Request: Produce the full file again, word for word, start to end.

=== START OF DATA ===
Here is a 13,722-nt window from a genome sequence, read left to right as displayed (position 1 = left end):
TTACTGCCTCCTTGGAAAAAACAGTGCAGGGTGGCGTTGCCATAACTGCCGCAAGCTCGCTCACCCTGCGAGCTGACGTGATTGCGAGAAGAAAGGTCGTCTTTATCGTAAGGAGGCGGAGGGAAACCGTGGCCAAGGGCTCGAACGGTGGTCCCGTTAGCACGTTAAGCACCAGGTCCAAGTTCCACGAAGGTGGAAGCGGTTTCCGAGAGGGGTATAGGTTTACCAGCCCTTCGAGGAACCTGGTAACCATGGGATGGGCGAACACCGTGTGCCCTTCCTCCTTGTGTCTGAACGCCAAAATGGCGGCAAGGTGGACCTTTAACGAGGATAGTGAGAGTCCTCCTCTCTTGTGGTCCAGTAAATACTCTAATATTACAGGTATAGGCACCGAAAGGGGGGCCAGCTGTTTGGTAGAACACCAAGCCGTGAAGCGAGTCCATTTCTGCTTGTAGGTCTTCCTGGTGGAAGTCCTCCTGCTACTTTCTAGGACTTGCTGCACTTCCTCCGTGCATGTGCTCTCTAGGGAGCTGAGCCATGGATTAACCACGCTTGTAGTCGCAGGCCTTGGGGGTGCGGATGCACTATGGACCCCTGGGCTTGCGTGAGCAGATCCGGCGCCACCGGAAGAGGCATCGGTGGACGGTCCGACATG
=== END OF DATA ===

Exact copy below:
Here is a 13,722-nt window from a genome sequence, read left to right as displayed (position 1 = left end):
TTACTGCCTCCTTGGAAAAAACAGTGCAGGGTGGCGTTGCCATAACTGCCGCAAGCTCGCTCACCCTGCGAGCTGACGTGATTGCGAGAAGAAAGGTCGTCTTTATCGTAAGGAGGCGGAGGGAAACCGTGGCCAAGGGCTCGAACGGTGGTCCCGTTAGCACGTTAAGCACCAGGTCCAAGTTCCACGAAGGTGGAAGCGGTTTCCGAGAGGGGTATAGGTTTACCAGCCCTTCGAGGAACCTGGTAACCATGGGATGGGCGAACACCGTGTGCCCTTCCTCCTTGTGTCTGAACGCCAAAATGGCGGCAAGGTGGACCTTTAACGAGGATAGTGAGAGTCCTCCTCTCTTGTGGTCCAGTAAATACTCTAATATTACAGGTATAGGCACCGAAAGGGGGGCCAGCTGTTTGGTAGAACACCAAGCCGTGAAGCGAGTCCATTTCTGCTTGTAGGTCTTCCTGGTGGAAGTCCTCCTGCTACTTTCTAGGACTTGCTGCACTTCCTCCGTGCATGTGCTCTCTAGGGAGCTGAGCCATGGATTAACCACGCTTGTAGTCGCAGGCCTTGGGGGTGCGGATGCACTATGGACCCCTGGGCTTGCGTGAGCAGATCCGGCGCCACCGGAAGAGGCATCGGTGGACGGTCCGACATG